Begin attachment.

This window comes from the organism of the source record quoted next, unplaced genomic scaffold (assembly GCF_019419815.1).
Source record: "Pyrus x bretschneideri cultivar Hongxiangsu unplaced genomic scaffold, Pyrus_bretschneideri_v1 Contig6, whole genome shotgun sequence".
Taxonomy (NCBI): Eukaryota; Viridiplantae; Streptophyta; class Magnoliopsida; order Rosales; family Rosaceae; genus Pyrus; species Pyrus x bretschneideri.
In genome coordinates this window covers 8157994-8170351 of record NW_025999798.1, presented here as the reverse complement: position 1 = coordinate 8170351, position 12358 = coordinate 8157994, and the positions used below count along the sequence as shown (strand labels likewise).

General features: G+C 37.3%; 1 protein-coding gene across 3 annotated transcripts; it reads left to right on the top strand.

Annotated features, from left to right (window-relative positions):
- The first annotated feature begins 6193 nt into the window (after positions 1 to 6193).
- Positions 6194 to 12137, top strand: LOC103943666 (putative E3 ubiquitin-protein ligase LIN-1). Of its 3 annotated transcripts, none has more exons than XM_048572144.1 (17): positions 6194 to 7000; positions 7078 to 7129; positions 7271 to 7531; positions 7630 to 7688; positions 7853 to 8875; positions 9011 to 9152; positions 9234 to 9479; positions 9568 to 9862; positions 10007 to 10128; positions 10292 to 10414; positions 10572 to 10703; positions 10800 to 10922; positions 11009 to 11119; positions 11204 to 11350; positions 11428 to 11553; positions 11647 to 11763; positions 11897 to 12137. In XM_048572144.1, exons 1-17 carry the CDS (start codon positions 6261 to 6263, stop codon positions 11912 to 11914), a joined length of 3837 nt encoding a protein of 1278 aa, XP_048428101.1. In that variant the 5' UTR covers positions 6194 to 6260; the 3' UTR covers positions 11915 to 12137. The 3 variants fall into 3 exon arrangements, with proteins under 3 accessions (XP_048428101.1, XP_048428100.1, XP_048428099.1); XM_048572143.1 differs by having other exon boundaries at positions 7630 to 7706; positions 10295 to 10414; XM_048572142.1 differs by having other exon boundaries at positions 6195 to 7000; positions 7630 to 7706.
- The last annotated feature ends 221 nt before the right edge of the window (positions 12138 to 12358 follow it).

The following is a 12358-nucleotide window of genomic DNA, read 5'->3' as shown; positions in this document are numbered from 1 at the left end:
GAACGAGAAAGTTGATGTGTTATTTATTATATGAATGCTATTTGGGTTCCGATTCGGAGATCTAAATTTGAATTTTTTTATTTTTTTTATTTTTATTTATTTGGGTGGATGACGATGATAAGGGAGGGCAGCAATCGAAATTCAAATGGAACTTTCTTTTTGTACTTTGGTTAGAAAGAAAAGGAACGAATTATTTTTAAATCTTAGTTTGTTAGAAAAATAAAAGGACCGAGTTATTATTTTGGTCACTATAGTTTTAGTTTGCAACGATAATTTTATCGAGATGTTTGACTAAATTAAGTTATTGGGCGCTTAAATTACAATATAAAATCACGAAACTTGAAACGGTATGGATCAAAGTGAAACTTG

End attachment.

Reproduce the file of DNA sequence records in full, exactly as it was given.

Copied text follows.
This window comes from the organism of the source record quoted next, unplaced genomic scaffold (assembly GCF_019419815.1).
Source record: "Pyrus x bretschneideri cultivar Hongxiangsu unplaced genomic scaffold, Pyrus_bretschneideri_v1 Contig6, whole genome shotgun sequence".
Taxonomy (NCBI): Eukaryota; Viridiplantae; Streptophyta; class Magnoliopsida; order Rosales; family Rosaceae; genus Pyrus; species Pyrus x bretschneideri.
In genome coordinates this window covers 8157994-8170351 of record NW_025999798.1, presented here as the reverse complement: position 1 = coordinate 8170351, position 12358 = coordinate 8157994, and the positions used below count along the sequence as shown (strand labels likewise).

General features: G+C 37.3%; 1 protein-coding gene across 3 annotated transcripts; it reads left to right on the top strand.

Annotated features, from left to right (window-relative positions):
- The first annotated feature begins 6193 nt into the window (after positions 1 to 6193).
- Positions 6194 to 12137, top strand: LOC103943666 (putative E3 ubiquitin-protein ligase LIN-1). Of its 3 annotated transcripts, none has more exons than XM_048572144.1 (17): positions 6194 to 7000; positions 7078 to 7129; positions 7271 to 7531; positions 7630 to 7688; positions 7853 to 8875; positions 9011 to 9152; positions 9234 to 9479; positions 9568 to 9862; positions 10007 to 10128; positions 10292 to 10414; positions 10572 to 10703; positions 10800 to 10922; positions 11009 to 11119; positions 11204 to 11350; positions 11428 to 11553; positions 11647 to 11763; positions 11897 to 12137. In XM_048572144.1, exons 1-17 carry the CDS (start codon positions 6261 to 6263, stop codon positions 11912 to 11914), a joined length of 3837 nt encoding a protein of 1278 aa, XP_048428101.1. In that variant the 5' UTR covers positions 6194 to 6260; the 3' UTR covers positions 11915 to 12137. The 3 variants fall into 3 exon arrangements, with proteins under 3 accessions (XP_048428101.1, XP_048428100.1, XP_048428099.1); XM_048572143.1 differs by having other exon boundaries at positions 7630 to 7706; positions 10295 to 10414; XM_048572142.1 differs by having other exon boundaries at positions 6195 to 7000; positions 7630 to 7706.
- The last annotated feature ends 221 nt before the right edge of the window (positions 12138 to 12358 follow it).

The following is a 12358-nucleotide window of genomic DNA, read 5'->3' as shown; positions in this document are numbered from 1 at the left end:
GAACGAGAAAGTTGATGTGTTATTTATTATATGAATGCTATTTGGGTTCCGATTCGGAGATCTAAATTTGAATTTTTTTATTTTTTTTATTTTTATTTATTTGGGTGGATGACGATGATAAGGGAGGGCAGCAATCGAAATTCAAATGGAACTTTCTTTTTGTACTTTGGTTAGAAAGAAAAGGAACGAATTATTTTTAAATCTTAGTTTGTTAGAAAAATAAAAGGACCGAGTTATTATTTTGGTCACTATAGTTTTAGTTTGCAACGATAATTTTATCGAGATGTTTGACTAAATTAAGTTATTGGGCGCTTAAATTACAATATAAAATCACGAAACTTGAAACGGTATGGATCAAAGTGAAACTTG